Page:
Asian-American/Asian Research Institute

"Bridging CUNY and the
Asian-American Community."




Evolution of Chinese Cinema Workshop

*Be Advised, Workshop Will Be Conducted In Mandarin, But With English Translation*

Workshop Schedule
(6 Sessions)

Date: June 2, 9, 16, 23, 30; July 7, 2004

Time: 6PM to 8PM

Place: 25 West 43rd Street, 18th Floor
between 5th & 6th Avenues, Manhattan


The three climatic stages in the evolution of Chinese cinema is full of excitement and successes. The three stages represented the high quality in Chinese cinema. This workshop series will serve as a talk into the details and explainations of these three stages. We will also be watching a variety of movies in which we can talk about and analyze. This workshop series will also talk about movies from Taiwan, and Hong Kong.

Evolution of Chinese Cinema Syllabus

Session 1 - Chinese Cinema in the 1930s

After over 10 years of preparation and hard work, Chinese cinema began to reach new heights for the first time (first climatic stage). Not only did the quantity of movies increase, but quality itself took on a whole new level, revealing a new class of style and technique.

Old City Dreams
Wild Flowers & Grass
The Songstress Hong
Tao Li Jie
The Fish Lullaby
The Angel of the Road
The Goddess
The Crossroad

Notes From Session 1 - MS Word Document

Session 2 - Chinese Cinema After Winning the Sino-Japanese War

Chinese cinema reached another level after China won the Sino-Japanese War. The main focus of movies had shifted to concentrating on individual characters within the movie, and thus a slew of great films on character development emerged.

From the Dark Night to Day Light
The Number One - Tian
8000 li Road, Cloud & Moon
The Spring of Water That Flowed East
10,000 Families' Lantern
The Beauty's Journey
The Journey of San Mao

Notes From Session 2 - MS Word Document

Session 3 - Chinese Cinema After the Cultural Liberation

After the cultural liberation, Chinese cinema stepped into a new era. The thinking behind film making made lightning fast changes. From the traditional opera-styled them, Chinese cinema has evolved into a literary based theme. Many new movies were released with completely new filming techniques and styles. These films represented a big step forward in the filming techniques and artistic qualities in Chinese cinema.

The Legend of Tian Yun Mountain
The Corner That Was Forgotten By Love
The Smile of One Who is Worried
Little Street

Notes From Session 3 - MS Word Document

Session 4 & 5 - The 5th Generation of Chinese Movie Directors

The 5th generation of Chinese movie directors has completely changed their thinking behind movies. they returned to the artistic way of filming, concentrating on each scene and the subtle meaning behind every scene. These film directors released some of the most praised works of art and established their own milestone in the history of Chinese cinema.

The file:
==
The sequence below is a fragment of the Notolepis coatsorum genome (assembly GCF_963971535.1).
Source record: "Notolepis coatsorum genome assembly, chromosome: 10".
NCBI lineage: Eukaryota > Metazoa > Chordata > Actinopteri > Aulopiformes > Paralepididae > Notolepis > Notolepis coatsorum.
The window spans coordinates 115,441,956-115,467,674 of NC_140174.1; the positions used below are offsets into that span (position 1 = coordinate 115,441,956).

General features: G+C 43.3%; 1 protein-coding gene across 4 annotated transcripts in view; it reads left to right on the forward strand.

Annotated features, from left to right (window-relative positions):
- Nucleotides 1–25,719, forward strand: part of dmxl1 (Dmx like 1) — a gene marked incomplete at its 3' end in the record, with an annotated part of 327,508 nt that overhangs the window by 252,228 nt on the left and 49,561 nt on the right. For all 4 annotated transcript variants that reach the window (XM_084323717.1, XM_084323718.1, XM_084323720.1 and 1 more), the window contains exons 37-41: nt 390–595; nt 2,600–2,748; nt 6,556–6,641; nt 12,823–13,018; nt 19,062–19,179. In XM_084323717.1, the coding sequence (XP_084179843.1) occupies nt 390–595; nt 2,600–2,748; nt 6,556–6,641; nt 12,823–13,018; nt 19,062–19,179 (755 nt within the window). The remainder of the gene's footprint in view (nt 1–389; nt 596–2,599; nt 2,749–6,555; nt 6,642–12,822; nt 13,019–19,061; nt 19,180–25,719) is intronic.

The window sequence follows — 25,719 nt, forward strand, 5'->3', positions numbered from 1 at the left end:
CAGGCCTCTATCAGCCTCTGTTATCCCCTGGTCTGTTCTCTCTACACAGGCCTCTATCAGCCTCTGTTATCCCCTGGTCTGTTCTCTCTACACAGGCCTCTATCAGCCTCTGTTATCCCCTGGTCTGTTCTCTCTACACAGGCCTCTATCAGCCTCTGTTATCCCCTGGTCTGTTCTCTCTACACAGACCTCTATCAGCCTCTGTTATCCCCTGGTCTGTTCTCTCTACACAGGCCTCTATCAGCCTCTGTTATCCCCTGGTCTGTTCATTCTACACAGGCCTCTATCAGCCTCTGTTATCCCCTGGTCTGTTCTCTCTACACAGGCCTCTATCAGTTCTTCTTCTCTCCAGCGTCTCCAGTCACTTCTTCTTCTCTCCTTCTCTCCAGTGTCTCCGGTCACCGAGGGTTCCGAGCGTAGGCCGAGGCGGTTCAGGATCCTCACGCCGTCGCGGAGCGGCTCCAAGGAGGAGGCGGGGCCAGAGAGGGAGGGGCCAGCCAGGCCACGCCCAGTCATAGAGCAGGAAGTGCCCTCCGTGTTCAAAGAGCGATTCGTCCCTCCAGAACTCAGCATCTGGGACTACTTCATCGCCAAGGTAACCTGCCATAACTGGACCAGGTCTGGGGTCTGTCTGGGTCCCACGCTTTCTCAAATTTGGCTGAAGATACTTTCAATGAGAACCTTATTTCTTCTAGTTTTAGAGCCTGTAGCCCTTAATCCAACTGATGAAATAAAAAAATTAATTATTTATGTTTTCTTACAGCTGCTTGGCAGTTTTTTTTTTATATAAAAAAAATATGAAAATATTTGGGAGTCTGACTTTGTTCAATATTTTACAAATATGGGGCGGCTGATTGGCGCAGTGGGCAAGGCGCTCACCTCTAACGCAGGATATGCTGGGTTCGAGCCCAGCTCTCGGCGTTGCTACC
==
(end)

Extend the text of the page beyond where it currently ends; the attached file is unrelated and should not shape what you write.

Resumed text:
The One and Eight
The Yellow Ground
The Tall Red Pillar
The Black Canon

This workshop will also talk about director Zhang Yi Mou & Chen Kai Ge's filming style/technique in their movies. Movies including (Big Red Lantern That Hangs High), (Qiu Ju's Law Suit), (Hero), (The Lord), and (With You).

Notes From Session 4 & 5 - MS Word Document

Session 6 - Taiwan & Hong Kong Cinema, Chinese Cinema and the World's View

The 1960s marked the 'autumn harvest' of Taiwanese cinema. Li Xiang's historical movies, Hu Jing Qiu's Kung Fu movies and Li He Xiang's comedies all made headlines. In the 1970s, movies from Taiwan were unparalleled. For 1980s and onward, the lecture will focus on Hong Kong movies, including those starring Bruce Lee and Jackie Chan. Directors Wu Yen Send and Li An's work will also be discussed.

Notes From Session 6 - MS Word Document

Workshop Instructor:

Zhenhai Tang is Vice President of the Suzhou Association of America, and the Committee Council for a Cleaner Chinatown. Mr. Tang earned his BS in Chinese Language and Literature from SuZhou University, China, and his MS in Chinese Language and Literature from Nanjing University, China.

Mr. Tang was an Associate Professor at SuZhou University, China, from 1982 to 1990, where he taught the Review of Movie and Television Art. He has served as a Visiting Professor at various Korean National Universities during 1998 to 1999, where he taught the Critics of Movie and Television Art. He is also the author numerous articles, and four books published in China, The Essentials of Movie and Television Art (June 1997), Appreciation and Analyze of Excellent Movie and Television Programs (May 1996), A Kaleidoscope of Movies and Television (December 1995), and The Dictionary of Appreciation of Literature and Arts (September 1991).

Contact Info:

Tel: 212-869-0182
Fax: 212-869-0181


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